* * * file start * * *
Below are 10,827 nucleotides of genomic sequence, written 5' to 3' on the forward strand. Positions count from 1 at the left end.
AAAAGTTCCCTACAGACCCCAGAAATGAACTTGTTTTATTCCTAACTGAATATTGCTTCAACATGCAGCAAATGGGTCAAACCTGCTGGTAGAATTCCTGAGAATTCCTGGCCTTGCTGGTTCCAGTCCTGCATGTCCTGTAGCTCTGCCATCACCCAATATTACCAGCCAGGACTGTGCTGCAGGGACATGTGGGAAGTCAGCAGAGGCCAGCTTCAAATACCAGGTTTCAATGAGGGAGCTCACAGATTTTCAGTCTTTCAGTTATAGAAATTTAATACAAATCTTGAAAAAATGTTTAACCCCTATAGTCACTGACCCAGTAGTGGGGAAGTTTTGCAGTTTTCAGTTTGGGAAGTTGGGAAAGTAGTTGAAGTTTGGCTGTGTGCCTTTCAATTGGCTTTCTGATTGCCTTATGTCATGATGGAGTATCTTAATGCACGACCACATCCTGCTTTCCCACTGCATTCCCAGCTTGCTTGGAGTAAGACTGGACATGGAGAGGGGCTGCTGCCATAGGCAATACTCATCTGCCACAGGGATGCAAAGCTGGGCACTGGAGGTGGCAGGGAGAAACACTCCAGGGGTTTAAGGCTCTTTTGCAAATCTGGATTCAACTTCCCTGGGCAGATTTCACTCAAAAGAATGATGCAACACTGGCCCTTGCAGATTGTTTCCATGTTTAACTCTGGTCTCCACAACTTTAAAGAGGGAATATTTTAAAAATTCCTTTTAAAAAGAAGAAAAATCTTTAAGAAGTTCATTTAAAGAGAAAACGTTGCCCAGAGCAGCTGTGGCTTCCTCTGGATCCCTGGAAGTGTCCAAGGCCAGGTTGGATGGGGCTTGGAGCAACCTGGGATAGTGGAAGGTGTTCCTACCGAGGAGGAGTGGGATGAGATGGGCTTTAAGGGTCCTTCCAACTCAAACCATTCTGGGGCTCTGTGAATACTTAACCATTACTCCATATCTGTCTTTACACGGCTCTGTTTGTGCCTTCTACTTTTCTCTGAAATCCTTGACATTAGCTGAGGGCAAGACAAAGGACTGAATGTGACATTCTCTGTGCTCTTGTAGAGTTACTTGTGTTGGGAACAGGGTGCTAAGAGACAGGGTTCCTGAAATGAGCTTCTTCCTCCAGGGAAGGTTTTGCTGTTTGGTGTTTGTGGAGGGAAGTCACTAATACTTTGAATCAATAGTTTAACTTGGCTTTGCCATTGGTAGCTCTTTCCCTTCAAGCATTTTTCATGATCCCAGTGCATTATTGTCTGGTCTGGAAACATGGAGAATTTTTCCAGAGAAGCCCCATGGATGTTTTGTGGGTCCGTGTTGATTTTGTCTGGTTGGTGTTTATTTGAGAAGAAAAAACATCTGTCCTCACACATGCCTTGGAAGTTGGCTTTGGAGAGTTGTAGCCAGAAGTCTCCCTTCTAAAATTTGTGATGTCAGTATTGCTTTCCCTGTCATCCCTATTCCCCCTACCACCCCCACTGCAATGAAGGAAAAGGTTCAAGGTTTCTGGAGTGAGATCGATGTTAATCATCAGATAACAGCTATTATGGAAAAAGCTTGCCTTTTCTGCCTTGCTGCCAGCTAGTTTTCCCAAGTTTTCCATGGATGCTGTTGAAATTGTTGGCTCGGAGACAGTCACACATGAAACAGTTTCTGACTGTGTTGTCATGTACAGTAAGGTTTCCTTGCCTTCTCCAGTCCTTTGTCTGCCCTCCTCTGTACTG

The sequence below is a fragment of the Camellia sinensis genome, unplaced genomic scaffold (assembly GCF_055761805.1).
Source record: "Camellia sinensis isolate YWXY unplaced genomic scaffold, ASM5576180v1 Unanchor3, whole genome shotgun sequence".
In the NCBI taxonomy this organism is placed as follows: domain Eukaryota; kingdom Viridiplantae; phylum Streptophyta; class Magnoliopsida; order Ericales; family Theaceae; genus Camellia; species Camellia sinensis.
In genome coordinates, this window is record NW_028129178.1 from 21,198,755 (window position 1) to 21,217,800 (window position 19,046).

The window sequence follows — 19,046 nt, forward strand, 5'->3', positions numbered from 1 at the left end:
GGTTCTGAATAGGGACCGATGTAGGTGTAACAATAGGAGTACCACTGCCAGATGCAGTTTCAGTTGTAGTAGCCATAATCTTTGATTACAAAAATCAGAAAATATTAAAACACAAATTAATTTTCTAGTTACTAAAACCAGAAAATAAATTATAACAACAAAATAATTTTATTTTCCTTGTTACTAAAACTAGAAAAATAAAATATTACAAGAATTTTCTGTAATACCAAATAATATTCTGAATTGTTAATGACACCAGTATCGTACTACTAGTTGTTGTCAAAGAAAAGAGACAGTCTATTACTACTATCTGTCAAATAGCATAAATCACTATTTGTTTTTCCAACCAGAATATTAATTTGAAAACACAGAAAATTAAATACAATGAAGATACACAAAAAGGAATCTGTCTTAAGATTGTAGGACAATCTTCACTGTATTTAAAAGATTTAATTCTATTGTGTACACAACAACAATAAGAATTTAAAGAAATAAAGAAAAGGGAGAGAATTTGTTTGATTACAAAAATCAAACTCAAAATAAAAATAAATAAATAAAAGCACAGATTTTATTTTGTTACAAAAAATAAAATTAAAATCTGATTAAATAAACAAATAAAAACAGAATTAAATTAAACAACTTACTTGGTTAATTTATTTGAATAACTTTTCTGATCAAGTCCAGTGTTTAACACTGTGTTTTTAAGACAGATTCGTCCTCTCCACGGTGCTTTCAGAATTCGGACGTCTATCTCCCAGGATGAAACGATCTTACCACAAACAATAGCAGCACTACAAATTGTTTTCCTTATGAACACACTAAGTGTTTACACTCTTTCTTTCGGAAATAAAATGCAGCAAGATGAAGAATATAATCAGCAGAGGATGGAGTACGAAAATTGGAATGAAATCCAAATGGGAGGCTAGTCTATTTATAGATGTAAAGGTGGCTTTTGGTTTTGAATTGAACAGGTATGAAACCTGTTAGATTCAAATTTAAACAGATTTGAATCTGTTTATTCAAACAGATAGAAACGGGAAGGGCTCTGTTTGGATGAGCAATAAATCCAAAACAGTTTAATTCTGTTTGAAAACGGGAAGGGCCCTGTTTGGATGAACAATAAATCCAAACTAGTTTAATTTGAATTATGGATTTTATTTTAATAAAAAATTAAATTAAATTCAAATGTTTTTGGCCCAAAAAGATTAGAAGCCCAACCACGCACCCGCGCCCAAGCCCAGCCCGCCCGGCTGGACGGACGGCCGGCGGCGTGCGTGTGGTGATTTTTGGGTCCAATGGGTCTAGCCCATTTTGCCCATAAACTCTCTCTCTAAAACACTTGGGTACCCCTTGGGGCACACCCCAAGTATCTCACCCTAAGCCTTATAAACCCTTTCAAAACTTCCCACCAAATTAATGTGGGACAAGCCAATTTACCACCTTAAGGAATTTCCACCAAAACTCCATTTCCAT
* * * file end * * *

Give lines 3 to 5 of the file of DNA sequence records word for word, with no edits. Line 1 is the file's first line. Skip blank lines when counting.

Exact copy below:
The sequence below is a fragment of the Camellia sinensis genome, unplaced genomic scaffold (assembly GCF_055761805.1).
Source record: "Camellia sinensis isolate YWXY unplaced genomic scaffold, ASM5576180v1 Unanchor3, whole genome shotgun sequence".
In the NCBI taxonomy this organism is placed as follows: domain Eukaryota; kingdom Viridiplantae; phylum Streptophyta; class Magnoliopsida; order Ericales; family Theaceae; genus Camellia; species Camellia sinensis.